"If you understand the power structure, you understand the outcome."
This was something I learned last year from a sociologist in the midst of the contentiousness that was our search for a university president. This sham process made many of us heartsick as academics, ignored as we were by that rump of four Trustees, and then angry as we saw how political machinations were allowed to kick in and manipulate a situation that only the politicians of the state could stop. They, as we know, took a pass on that and focussed on the University of Illinois.
From the time I arrived here fourteen years ago, I have been told two things: that >"Chicago State has lots of potential" and then paradoxically, "what can you expect, it's just Chicago State, it will always be this way... Not being from Chicago, or Illinois for that matter, I had no real clue what that latter statement meant, let alone why people acquiesced to it so easily.
I was thinking about the power structure at CSU in light of a very good discussion about shared governance on campus this week sponsored by the Faculty Senate. This was probably one of the most informative meetings we've had. Kudos to Devi Potluri for bringing to campus Professor K. Anderson from the American Association of University Presidents and Dr. E. Lowe, Special Advisor to the President of Northwestern University. Dr. Watson, and others, from the faculty, civil service, and students, also made comments.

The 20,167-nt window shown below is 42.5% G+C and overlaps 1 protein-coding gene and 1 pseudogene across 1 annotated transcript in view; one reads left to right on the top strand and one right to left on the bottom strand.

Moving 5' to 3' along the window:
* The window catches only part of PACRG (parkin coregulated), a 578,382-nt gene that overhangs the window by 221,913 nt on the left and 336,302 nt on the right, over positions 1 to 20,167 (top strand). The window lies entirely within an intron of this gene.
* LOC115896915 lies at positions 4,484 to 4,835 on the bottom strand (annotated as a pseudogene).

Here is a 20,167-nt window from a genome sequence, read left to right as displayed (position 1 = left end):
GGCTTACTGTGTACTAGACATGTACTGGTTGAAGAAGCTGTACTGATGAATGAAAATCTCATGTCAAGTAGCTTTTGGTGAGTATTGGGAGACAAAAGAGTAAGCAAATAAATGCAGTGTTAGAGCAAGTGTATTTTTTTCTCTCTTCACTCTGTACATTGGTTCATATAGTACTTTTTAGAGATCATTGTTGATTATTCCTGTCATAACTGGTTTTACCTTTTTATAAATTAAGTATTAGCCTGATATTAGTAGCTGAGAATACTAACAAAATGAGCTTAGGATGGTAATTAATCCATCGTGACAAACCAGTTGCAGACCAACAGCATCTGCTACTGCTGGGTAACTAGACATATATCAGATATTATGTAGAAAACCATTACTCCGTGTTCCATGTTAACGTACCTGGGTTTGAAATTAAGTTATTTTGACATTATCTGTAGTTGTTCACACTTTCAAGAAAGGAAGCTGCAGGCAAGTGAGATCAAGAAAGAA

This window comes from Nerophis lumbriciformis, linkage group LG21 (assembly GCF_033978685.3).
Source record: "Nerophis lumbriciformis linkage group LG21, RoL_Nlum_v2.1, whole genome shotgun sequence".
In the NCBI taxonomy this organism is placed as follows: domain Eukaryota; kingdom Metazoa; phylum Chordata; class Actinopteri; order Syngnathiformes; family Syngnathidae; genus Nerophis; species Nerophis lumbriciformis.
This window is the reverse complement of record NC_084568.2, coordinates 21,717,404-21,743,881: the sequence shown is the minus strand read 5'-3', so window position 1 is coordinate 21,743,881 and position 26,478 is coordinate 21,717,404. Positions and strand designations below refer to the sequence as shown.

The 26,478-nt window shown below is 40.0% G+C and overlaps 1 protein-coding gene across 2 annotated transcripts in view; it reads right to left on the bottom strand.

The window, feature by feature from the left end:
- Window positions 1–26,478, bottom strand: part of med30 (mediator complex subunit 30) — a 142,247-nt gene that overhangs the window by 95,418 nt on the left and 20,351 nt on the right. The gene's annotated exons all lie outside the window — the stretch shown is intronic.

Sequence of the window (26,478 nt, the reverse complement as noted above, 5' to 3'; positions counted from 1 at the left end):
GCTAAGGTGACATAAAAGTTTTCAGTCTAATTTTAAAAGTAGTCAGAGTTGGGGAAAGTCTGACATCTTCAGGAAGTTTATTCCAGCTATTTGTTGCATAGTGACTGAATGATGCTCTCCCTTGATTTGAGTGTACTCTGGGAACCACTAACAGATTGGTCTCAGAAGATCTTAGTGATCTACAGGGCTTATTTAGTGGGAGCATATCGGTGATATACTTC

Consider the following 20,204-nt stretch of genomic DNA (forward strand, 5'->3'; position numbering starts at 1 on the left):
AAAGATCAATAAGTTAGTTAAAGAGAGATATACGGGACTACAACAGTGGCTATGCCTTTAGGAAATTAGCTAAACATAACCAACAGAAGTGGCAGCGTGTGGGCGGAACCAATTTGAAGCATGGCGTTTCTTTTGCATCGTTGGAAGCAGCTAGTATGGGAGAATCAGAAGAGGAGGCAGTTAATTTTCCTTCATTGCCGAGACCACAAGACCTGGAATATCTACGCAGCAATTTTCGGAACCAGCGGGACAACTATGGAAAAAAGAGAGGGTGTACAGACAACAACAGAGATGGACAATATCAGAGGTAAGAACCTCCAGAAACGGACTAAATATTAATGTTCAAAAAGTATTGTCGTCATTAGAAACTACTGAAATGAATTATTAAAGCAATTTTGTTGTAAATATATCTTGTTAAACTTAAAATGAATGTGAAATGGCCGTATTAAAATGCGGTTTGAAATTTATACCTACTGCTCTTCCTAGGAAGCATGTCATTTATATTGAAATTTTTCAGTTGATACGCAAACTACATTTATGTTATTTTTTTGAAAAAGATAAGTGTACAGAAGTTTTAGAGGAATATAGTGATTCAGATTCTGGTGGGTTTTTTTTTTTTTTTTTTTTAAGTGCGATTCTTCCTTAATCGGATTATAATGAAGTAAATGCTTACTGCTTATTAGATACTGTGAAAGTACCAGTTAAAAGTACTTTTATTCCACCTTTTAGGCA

I think it is time to recognize the pink elephant in the room that we pussyfoot around all the time: political patronage. Any chance for there to be some kind of change in culture on campus (not, as Dr Watson thinks it is by making the likes of Haki Madhubutu teach four courses), or any chance of achieving real university governance (shared or not) has to confront that thing that many of us know about CSU, but few speak out loud. At a university, in a university system that is dominated by politicians, how do we negotiate and govern and keep in place all our constituencies? Who really governs CSU?
James Warren, in the New York Times, this year said it in black and white: "Chicago State is a patronage dumping ground..." ("Making Touch Choices for Higher Education", New York Times, March 7, 2010).
Mary Mitchell said it out loud this week in her Sun Times article, 'Chicago way' at play in turmoil at CSU
Publisher backing president got $19,000 contract from him
She writes of Hermene Hartman's "contract" with Chicago State as hypocritical in light of her defense of Watson's actions toward Madhubuti.
"Having hit Watson up for a $19,000 no-bid contract, Hartman still had the nerve to tell readers that "it's hard to protest Watson's demand for a full-time workload at Chicago State."
The price of dissent
..."Will Chicago State University become a battleground between the black empowerment movement and Chicago-style patronage politics?" Lucas asked.
Today, conscience has been trumped by connections. Today, it is all about what's in it for me, not what's in it for us.
In this kind of showdown, Chicago-style patronage politics wins every time.
The poor economy certainly gives Watson a cover.
But as long as contracts are being doled out like patronage -- and no one says a word about it -- I suspect more people of Madhubuti's ilk will be quietly ousted.
Contrary to Hartman's dismissal, this is not a "pity party."
This is a call to action.
Unless the power structure at CSU changes, unless we at least acknowledge the political patronage, how can we really think any of our outcomes, any of our initiatives, any of that great potential that we all see every day, will do anything but lead us back to extreme mediocrity characterized by that statement, "what do you expect, it's just Chicago State"?